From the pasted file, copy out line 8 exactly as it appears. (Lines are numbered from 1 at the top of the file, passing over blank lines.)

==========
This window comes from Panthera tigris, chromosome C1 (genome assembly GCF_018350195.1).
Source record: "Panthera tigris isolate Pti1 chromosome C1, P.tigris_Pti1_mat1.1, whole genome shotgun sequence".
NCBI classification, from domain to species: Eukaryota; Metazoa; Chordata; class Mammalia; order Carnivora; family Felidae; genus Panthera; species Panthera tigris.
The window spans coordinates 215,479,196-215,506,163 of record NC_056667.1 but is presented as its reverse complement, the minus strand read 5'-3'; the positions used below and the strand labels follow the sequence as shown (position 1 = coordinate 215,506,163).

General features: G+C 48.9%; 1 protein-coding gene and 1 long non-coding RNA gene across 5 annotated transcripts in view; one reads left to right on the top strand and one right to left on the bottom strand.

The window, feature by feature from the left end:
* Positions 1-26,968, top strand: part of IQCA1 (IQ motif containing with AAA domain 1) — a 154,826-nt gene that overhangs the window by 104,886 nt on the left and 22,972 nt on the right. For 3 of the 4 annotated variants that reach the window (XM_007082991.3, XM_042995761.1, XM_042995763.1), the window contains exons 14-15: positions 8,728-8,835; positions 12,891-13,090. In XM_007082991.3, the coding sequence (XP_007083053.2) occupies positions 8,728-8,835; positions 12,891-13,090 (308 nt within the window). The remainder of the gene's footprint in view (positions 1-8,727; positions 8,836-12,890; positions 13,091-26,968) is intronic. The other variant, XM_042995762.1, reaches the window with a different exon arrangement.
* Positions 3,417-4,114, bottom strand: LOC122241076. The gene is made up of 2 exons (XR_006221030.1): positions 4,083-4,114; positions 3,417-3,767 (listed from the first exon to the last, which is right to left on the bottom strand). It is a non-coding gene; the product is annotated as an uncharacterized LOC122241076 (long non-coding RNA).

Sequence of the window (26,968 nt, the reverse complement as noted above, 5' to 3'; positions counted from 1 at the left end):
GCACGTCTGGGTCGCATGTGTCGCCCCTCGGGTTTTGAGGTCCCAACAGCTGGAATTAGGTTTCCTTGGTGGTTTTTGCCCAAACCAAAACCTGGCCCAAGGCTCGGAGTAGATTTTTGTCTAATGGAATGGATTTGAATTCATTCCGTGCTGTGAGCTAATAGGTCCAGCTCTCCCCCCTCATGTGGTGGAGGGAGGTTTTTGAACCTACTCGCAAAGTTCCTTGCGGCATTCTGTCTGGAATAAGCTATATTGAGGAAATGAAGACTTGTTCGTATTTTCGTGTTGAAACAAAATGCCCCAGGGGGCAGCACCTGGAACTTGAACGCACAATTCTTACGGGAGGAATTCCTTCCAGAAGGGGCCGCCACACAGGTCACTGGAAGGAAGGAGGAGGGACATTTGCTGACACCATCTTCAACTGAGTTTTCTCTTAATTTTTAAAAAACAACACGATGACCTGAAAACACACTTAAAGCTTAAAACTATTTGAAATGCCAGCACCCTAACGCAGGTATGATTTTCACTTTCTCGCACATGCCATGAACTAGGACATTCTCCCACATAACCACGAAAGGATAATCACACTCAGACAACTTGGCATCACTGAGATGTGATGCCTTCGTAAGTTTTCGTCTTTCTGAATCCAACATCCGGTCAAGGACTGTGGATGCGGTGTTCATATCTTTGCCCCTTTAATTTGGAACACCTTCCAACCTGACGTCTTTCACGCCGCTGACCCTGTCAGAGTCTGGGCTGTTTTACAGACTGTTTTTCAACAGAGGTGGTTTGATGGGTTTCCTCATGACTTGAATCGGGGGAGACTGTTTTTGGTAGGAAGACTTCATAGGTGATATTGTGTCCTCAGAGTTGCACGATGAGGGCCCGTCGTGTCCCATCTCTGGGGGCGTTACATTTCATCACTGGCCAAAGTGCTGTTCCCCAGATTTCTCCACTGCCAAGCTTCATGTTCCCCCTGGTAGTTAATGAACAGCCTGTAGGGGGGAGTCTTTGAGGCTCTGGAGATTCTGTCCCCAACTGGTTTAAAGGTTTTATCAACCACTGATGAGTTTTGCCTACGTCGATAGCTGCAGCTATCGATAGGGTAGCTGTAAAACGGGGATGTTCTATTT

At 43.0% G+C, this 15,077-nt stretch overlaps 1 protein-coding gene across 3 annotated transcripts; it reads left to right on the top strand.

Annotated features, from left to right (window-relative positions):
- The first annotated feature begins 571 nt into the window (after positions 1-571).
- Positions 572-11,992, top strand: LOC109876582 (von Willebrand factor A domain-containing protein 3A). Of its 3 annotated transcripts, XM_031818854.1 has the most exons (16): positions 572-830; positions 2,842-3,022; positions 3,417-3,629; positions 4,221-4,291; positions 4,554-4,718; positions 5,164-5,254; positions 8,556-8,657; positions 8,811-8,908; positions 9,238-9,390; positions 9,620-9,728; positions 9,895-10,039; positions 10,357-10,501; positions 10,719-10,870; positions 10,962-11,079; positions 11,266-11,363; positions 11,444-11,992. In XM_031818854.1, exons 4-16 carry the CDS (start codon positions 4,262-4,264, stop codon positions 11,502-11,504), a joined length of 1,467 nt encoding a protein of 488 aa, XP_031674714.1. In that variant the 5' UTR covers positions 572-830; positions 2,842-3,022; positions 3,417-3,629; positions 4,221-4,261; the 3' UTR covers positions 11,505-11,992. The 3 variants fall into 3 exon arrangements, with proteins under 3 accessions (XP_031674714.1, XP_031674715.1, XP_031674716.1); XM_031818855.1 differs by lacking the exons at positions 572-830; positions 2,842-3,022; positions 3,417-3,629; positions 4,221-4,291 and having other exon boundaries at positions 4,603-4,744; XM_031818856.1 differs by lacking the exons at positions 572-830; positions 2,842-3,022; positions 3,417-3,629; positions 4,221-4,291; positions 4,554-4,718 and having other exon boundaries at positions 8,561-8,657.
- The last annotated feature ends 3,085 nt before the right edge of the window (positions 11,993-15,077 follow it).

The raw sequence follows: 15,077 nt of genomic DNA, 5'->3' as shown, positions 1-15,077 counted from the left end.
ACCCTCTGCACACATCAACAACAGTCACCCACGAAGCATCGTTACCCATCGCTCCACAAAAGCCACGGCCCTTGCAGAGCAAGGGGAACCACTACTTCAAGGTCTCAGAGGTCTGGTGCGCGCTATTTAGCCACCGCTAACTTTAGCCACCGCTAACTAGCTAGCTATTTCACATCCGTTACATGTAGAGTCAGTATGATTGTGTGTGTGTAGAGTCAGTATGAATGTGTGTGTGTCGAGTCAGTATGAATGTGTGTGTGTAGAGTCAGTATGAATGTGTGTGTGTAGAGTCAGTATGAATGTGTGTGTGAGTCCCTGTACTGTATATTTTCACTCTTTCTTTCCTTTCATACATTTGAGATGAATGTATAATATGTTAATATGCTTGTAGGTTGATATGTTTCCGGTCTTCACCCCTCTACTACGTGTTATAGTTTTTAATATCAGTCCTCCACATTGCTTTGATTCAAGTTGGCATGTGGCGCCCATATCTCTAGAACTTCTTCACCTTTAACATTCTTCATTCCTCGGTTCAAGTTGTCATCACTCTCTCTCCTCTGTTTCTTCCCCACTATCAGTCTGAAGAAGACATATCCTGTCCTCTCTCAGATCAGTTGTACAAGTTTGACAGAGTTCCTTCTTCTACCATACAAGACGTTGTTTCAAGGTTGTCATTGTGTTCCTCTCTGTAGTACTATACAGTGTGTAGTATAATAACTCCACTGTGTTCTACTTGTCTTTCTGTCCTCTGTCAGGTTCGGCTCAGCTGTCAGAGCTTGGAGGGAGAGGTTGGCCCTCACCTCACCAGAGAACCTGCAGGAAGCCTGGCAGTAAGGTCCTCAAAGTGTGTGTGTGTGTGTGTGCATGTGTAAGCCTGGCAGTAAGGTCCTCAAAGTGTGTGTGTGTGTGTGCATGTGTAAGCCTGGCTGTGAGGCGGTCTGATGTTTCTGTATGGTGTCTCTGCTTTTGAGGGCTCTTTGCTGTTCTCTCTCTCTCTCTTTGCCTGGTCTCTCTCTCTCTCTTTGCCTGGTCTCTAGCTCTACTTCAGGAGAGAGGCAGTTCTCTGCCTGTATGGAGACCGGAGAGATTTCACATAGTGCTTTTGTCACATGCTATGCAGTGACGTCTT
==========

* Positions 3,417-4,114, bottom strand: LOC122241076. The gene is made up of 2 exons (XR_006221030.1): positions 4,083-4,114; positions 3,417-3,767 (listed from the first exon to the last, which is right to left on the bottom strand). It is a non-coding gene; the product is annotated as an uncharacterized LOC122241076 (long non-coding RNA).